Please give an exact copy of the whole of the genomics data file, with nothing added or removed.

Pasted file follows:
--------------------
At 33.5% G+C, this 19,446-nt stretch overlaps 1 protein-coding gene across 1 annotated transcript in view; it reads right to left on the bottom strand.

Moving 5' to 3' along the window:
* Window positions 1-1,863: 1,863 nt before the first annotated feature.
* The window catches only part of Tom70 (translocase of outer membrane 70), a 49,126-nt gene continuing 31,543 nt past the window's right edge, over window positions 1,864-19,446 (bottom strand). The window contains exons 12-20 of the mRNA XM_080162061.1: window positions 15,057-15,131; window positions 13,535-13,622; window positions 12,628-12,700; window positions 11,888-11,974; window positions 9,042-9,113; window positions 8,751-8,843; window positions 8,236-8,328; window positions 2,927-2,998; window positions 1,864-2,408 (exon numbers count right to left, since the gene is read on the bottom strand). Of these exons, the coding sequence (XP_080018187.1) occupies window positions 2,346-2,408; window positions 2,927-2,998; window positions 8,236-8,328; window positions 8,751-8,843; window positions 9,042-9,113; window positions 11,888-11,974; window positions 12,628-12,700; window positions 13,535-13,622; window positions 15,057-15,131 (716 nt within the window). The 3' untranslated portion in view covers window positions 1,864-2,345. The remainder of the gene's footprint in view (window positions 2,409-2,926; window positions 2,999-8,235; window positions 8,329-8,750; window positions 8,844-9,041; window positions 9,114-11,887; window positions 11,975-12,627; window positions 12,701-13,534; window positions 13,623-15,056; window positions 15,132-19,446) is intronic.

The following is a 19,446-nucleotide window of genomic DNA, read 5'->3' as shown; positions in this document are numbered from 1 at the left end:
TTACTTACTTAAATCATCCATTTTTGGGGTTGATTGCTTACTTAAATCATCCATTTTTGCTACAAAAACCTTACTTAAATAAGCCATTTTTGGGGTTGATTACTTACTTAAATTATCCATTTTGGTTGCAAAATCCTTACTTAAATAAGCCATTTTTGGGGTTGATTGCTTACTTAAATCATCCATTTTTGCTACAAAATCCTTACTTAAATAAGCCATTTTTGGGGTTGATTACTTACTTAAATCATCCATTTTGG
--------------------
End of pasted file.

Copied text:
At 33.5% G+C, this 19,446-nt stretch overlaps 1 protein-coding gene across 1 annotated transcript in view; it reads right to left on the bottom strand.

Moving 5' to 3' along the window:
* Window positions 1-1,863: 1,863 nt before the first annotated feature.
* The window catches only part of Tom70 (translocase of outer membrane 70), a 49,126-nt gene continuing 31,543 nt past the window's right edge, over window positions 1,864-19,446 (bottom strand). The window contains exons 12-20 of the mRNA XM_080162061.1: window positions 15,057-15,131; window positions 13,535-13,622; window positions 12,628-12,700; window positions 11,888-11,974; window positions 9,042-9,113; window positions 8,751-8,843; window positions 8,236-8,328; window positions 2,927-2,998; window positions 1,864-2,408 (exon numbers count right to left, since the gene is read on the bottom strand). Of these exons, the coding sequence (XP_080018187.1) occupies window positions 2,346-2,408; window positions 2,927-2,998; window positions 8,236-8,328; window positions 8,751-8,843; window positions 9,042-9,113; window positions 11,888-11,974; window positions 12,628-12,700; window positions 13,535-13,622; window positions 15,057-15,131 (716 nt within the window). The 3' untranslated portion in view covers window positions 1,864-2,345. The remainder of the gene's footprint in view (window positions 2,409-2,926; window positions 2,999-8,235; window positions 8,329-8,750; window positions 8,844-9,041; window positions 9,114-11,887; window positions 11,975-12,627; window positions 12,701-13,534; window positions 13,623-15,056; window positions 15,132-19,446) is intronic.

The following is a 19,446-nucleotide window of genomic DNA, read 5'->3' as shown; positions in this document are numbered from 1 at the left end:
TTACTTACTTAAATCATCCATTTTTGGGGTTGATTGCTTACTTAAATCATCCATTTTTGCTACAAAAACCTTACTTAAATAAGCCATTTTTGGGGTTGATTACTTACTTAAATTATCCATTTTGGTTGCAAAATCCTTACTTAAATAAGCCATTTTTGGGGTTGATTGCTTACTTAAATCATCCATTTTTGCTACAAAATCCTTACTTAAATAAGCCATTTTTGGGGTTGATTACTTACTTAAATCATCCATTTTGG